Letter of Intent: An Overview



A Letter of Intent (or “LOI”) is a pre-contractual document that lays down broad contours of the actual contract between two parties. As the name suggests, it consolidates the “intention” of the parties and specifies the key terms of the contract upfront, thereby aiming to avoid disputes at a later stage. The two parties collaborate and put down an outline or summary of the terms, and ingredients of the transaction before the finer details are resolved. A LoI generally marks the starting point for the two parties that are negotiating a business deal.

A LoI is drafted with a view to identify the fundamental aspects, intention and role of the parties involved within the contract. It gives a basic structure to the intended action and demonstrates the commitment of the parties to the transaction. In some way, it acts as a safety net for the parties before they set foot into the contract. The idea is to identify, address and possibly resolve any obvious or potential commercial issues arising, beforehand. Additionally, along with setting the stage for a possible final agreement, the letter of intent typically enables the parties to begin their formal due diligence.

The legality of a Letter of Intent
In Indian law, it is a well-established legal proposition, that an agreement to “enter into an agreement” is not legally enforceable, nor does it confer any right on the parties. The essence of a LoI represents precisely this. As a result, it does not legally bind the parties or tie them with a legal obligation of any nature. This non-binding nature of the document is subject to revocation by either of the parties or even non-fulfilment of any condition thereby.

The Judiciary has been crystal clear with its stance regarding the legal validity of a letter of intent. For instance, in Rajasthan Co-op Dairy Federation Ltd v.. Maha Laxmi Mingrate Marketing Service Pvt. Ltd. 1996, AIR 1997 SC 66, Supreme Court observed:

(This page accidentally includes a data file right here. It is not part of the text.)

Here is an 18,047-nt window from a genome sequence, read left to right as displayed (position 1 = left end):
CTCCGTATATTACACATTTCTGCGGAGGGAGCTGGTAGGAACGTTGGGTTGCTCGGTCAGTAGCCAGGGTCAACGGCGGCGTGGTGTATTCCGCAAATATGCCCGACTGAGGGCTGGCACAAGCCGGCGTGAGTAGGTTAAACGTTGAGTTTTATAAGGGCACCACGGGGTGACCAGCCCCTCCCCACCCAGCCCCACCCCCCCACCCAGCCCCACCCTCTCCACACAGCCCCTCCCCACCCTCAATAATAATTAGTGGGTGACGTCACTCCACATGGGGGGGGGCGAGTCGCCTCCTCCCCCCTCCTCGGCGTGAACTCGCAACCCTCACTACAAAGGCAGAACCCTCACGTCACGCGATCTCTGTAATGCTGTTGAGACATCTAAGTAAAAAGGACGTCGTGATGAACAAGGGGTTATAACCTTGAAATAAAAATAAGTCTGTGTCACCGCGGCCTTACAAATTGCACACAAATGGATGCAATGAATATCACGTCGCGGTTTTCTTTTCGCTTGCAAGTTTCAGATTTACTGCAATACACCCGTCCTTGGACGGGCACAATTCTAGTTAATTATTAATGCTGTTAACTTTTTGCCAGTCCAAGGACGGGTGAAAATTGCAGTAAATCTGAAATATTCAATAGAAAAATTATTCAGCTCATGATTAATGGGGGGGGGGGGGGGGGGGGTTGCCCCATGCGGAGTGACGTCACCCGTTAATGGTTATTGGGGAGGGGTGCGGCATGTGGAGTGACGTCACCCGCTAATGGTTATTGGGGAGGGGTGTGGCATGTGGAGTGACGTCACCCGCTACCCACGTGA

“The Letter of Intent merely expresses an intention to enter into a contract…….. There was no binding legal relationship between the appellant and the respondent 1 at this stage and the appellant was entitled to look at the totality of circumstances in deciding whether to enter into a binding contract with respondent 1 or not.”

The case of Dresser Rand S.A. v. Bindal Agro Chem Ltd. and K.G. Khosla Compressors Ltd. AIR 2006 SC 871 also sets a similar premise, in the specific facts whereof, one of the disputing parties had invited global tenders for the supply of various equipment and materials, and the other party (the bidder) had sent a letter offering to supply the same. As a result, letters of intent were issued in favour of the bidder. However, the bidder was informed that the tenderer would instead purchase the tendered equipment and materials from a third party, thus giving rise to a dispute between the tenderer and the bidder. One of the key issues considered by the Hon’ble Supreme Court of India while adjudicating the dispute was whether the letter of intent was a legally binding contract and was observed as under: